Now let’s talk villains. There’s a justified fear of Bond turning into Austin Powers, which skewered the ridiculousness of the camp megalomaniacs whom the series had used for antagonists in the past. Yet that fear has turned Bond a little too far into absolute seriousness, where much of the appeal of the series comes from its slightly escalated fantastical elements. Producer Michael G. Wilson used to say that Bond occupied reality plus 10%, a fair summation. It’s not that every Bond villain with a deformity or unusual trait is instantly camp, just the ones that go too far. You’d be hard pressed to get away with metal teeth these days, for example, but Le Chiffre’s bleeding eye in Casino was a perfect mixture of the sinister and the grotesque, larger-than-life without being comic book. Bond’s villains should be a bit boo-hiss, counteracting Bond’s heroic nature, but hopefully Bond 23‘s writers will remember that there’s a way of doing that without slipping into silliness.

Although he gets a lot of criticism, I was a fan of Tomorrow Never Dies‘ Elliot Carver, who represented a  megalomaniac for a modern, media-driven age. Where his being nebbish and weak was part of the point that his power came from his empire (“[…]Words the new weapons, satellites the new artillery.”), Quantum‘s Dominic Greene was similarly meek, but also only a middle-man in a bigger operation. He never felt sufficiently powerful, either physically or in terms of his position in a criminal empire, to give Bond a proper challenge. (His henchman was also a wordless bore with a similar lack of physical prowess – a good henchman should offer muscle when the main villain cannot). The lesson here is that there are many different types of villain, some physically imposing and others powerful through their connections, but the one thing they all have to offer is a sense that they can put Bond in real danger when required.

Let’s directly address a rumour which has cropped up recently, that Blofeld will be making an appearance in the new movie, possibly to be played by Ralph Fiennes. (With Javier Bardem also strongly linked with an unspecified villain role). My fellow Bond geek, Matt Razak, opined that the series benefited from the character’s absence, opening up a new range of villains and better plots than always having this one evil figure in the background would allow. I agree, to a point: villains stroking cats has become the most absurd cliché and certainly represents territory that can be left behind, with thanks for all the fighting fish.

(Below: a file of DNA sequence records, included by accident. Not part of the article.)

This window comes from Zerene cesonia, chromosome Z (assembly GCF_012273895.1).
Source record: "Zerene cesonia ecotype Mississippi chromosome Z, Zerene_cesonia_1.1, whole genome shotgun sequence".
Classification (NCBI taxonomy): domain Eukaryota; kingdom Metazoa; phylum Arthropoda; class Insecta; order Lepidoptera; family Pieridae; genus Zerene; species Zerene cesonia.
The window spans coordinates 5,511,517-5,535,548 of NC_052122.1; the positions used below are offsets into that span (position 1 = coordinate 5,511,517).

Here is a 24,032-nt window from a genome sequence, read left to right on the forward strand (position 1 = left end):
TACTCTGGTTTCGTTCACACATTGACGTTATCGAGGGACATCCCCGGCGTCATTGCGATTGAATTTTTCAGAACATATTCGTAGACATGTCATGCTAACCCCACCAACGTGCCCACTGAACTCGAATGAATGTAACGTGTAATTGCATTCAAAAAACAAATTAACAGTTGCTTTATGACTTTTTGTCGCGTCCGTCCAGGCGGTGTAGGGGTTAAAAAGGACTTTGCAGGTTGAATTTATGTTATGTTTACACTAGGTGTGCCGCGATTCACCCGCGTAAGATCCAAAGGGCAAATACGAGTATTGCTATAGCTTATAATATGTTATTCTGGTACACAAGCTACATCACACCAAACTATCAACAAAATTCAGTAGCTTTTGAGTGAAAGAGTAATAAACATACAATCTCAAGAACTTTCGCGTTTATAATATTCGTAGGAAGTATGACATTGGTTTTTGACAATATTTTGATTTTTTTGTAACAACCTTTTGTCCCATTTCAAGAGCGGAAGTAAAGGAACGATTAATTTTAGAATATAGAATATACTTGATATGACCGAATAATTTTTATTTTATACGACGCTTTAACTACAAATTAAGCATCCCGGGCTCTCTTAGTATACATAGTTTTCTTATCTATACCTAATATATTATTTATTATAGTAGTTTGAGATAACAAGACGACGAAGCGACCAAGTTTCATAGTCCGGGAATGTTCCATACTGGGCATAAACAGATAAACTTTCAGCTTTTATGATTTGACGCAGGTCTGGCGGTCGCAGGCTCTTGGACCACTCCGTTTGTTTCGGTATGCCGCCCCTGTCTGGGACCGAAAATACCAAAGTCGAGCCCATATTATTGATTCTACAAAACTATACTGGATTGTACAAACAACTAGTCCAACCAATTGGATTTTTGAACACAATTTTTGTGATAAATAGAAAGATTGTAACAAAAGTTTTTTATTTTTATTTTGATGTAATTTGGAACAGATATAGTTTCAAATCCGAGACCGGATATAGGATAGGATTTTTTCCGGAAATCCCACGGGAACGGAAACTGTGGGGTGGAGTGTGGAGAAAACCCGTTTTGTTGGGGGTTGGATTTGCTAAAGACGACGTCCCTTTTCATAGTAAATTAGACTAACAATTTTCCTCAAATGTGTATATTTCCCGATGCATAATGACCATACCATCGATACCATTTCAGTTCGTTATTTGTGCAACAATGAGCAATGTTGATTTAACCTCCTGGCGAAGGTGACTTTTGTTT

However, I do believe that it is quite possible to do a new interpretation of Blofeld that is consistent with what a Bond villain should be in the modern era. For one thing, the Blofeld character in the books had neither a fluffy pussy to fondle, a penchant for drag (thanks for that, Diamonds Are Forever) or a ridiculous scar over his eye. He wasn’t even bald. Instead, he was a physical behemoth with a crew cut, black eyes, scientific brilliance and a sexless marriage (nearly all Fleming’s villains are sexually unusual) to his second-in-command, Irma Bunt – a character who needs to return if Blofeld does, if only so we can see her killed and thus have Tracy’s death in On Her Majesty’s Secret Service properly avenged, albeit in a different timeline.

Quantum needs a leader – and to briefly diverge onto plot, after focusing so strongly on the organisation in the past two movies, it should definitely not be something left hanging – and there’s no reason for it to be anyone other than Blofeld. (If Khan is a realistic possibility for Star Trek 2, Blofeld is no more outlandish). To get him right, though, he needs to be more on the James Moriarty side of the supervillain graph than Fu Manchu. Osama Bin Laden proved that it is possible to have one man become the embodiment of evil in real life and the new Blofeld should be similarly reclusive, intellectually brilliant in all the worst disciplines and with an extremist dedication to his cause. No more brown Chinese shirts and silly accents: he should be a figure who inspires fear and exerts control over the modern world as much as MI6 are struggling to keep up with it. Given the sinister intensity and otherness he brought to his Voldemort performances, Fiennes would be a terrific choice.